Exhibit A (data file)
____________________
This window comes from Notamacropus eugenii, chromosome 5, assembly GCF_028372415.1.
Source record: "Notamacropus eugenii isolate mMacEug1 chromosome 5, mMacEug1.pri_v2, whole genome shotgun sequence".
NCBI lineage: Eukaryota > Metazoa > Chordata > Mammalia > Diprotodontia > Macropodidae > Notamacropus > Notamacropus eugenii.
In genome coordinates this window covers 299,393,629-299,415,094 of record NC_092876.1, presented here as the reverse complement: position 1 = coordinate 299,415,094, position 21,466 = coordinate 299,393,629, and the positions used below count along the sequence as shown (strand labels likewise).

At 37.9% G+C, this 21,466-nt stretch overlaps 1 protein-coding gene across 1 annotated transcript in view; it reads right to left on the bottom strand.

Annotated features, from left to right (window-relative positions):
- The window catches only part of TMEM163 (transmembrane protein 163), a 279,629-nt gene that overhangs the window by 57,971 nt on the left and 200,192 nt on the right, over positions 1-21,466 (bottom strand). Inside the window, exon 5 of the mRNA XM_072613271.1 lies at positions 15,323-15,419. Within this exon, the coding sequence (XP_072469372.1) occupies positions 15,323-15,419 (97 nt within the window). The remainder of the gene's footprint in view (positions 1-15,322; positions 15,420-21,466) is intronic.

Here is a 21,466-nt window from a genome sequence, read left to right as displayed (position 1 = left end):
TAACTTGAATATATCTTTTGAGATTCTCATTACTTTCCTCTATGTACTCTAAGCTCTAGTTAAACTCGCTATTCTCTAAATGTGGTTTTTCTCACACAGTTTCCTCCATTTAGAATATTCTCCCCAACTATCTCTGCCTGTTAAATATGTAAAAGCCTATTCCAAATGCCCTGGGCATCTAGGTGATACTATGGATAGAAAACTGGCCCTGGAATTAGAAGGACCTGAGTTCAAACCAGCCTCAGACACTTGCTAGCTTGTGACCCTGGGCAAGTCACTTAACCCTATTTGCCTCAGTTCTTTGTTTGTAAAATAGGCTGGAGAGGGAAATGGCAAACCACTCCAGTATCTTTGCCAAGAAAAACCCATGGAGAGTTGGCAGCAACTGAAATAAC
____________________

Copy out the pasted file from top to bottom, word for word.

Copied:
This window comes from Notamacropus eugenii, chromosome 5, assembly GCF_028372415.1.
Source record: "Notamacropus eugenii isolate mMacEug1 chromosome 5, mMacEug1.pri_v2, whole genome shotgun sequence".
NCBI lineage: Eukaryota > Metazoa > Chordata > Mammalia > Diprotodontia > Macropodidae > Notamacropus > Notamacropus eugenii.
In genome coordinates this window covers 299,393,629-299,415,094 of record NC_092876.1, presented here as the reverse complement: position 1 = coordinate 299,415,094, position 21,466 = coordinate 299,393,629, and the positions used below count along the sequence as shown (strand labels likewise).

At 37.9% G+C, this 21,466-nt stretch overlaps 1 protein-coding gene across 1 annotated transcript in view; it reads right to left on the bottom strand.

Annotated features, from left to right (window-relative positions):
- The window catches only part of TMEM163 (transmembrane protein 163), a 279,629-nt gene that overhangs the window by 57,971 nt on the left and 200,192 nt on the right, over positions 1-21,466 (bottom strand). Inside the window, exon 5 of the mRNA XM_072613271.1 lies at positions 15,323-15,419. Within this exon, the coding sequence (XP_072469372.1) occupies positions 15,323-15,419 (97 nt within the window). The remainder of the gene's footprint in view (positions 1-15,322; positions 15,420-21,466) is intronic.

Here is a 21,466-nt window from a genome sequence, read left to right as displayed (position 1 = left end):
TAACTTGAATATATCTTTTGAGATTCTCATTACTTTCCTCTATGTACTCTAAGCTCTAGTTAAACTCGCTATTCTCTAAATGTGGTTTTTCTCACACAGTTTCCTCCATTTAGAATATTCTCCCCAACTATCTCTGCCTGTTAAATATGTAAAAGCCTATTCCAAATGCCCTGGGCATCTAGGTGATACTATGGATAGAAAACTGGCCCTGGAATTAGAAGGACCTGAGTTCAAACCAGCCTCAGACACTTGCTAGCTTGTGACCCTGGGCAAGTCACTTAACCCTATTTGCCTCAGTTCTTTGTTTGTAAAATAGGCTGGAGAGGGAAATGGCAAACCACTCCAGTATCTTTGCCAAGAAAAACCCATGGAGAGTTGGCAGCAACTGAAATAAC